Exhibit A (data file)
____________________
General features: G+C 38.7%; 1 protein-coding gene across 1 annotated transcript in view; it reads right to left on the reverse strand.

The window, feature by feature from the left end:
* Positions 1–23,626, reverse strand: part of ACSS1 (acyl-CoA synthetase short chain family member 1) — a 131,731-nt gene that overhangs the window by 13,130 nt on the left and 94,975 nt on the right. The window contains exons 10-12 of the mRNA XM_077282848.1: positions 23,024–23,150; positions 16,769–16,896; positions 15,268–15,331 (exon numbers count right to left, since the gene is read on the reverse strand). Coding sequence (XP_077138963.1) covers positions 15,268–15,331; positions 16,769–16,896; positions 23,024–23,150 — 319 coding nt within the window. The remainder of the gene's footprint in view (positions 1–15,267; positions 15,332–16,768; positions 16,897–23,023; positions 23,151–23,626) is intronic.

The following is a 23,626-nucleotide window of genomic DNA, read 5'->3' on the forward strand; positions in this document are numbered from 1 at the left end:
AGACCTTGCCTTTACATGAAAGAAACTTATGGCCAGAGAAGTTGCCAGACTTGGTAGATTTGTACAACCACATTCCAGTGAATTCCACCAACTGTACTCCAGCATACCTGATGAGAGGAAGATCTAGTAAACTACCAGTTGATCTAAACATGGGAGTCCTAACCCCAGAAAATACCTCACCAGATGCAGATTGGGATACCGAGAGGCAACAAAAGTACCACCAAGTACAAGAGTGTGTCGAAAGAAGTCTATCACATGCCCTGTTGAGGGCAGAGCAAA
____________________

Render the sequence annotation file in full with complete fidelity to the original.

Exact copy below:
General features: G+C 38.7%; 1 protein-coding gene across 1 annotated transcript in view; it reads right to left on the reverse strand.

The window, feature by feature from the left end:
* Positions 1–23,626, reverse strand: part of ACSS1 (acyl-CoA synthetase short chain family member 1) — a 131,731-nt gene that overhangs the window by 13,130 nt on the left and 94,975 nt on the right. The window contains exons 10-12 of the mRNA XM_077282848.1: positions 23,024–23,150; positions 16,769–16,896; positions 15,268–15,331 (exon numbers count right to left, since the gene is read on the reverse strand). Coding sequence (XP_077138963.1) covers positions 15,268–15,331; positions 16,769–16,896; positions 23,024–23,150 — 319 coding nt within the window. The remainder of the gene's footprint in view (positions 1–15,267; positions 15,332–16,768; positions 16,897–23,023; positions 23,151–23,626) is intronic.

The following is a 23,626-nucleotide window of genomic DNA, read 5'->3' on the forward strand; positions in this document are numbered from 1 at the left end:
AGACCTTGCCTTTACATGAAAGAAACTTATGGCCAGAGAAGTTGCCAGACTTGGTAGATTTGTACAACCACATTCCAGTGAATTCCACCAACTGTACTCCAGCATACCTGATGAGAGGAAGATCTAGTAAACTACCAGTTGATCTAAACATGGGAGTCCTAACCCCAGAAAATACCTCACCAGATGCAGATTGGGATACCGAGAGGCAACAAAAGTACCACCAAGTACAAGAGTGTGTCGAAAGAAGTCTATCACATGCCCTGTTGAGGGCAGAGCAAA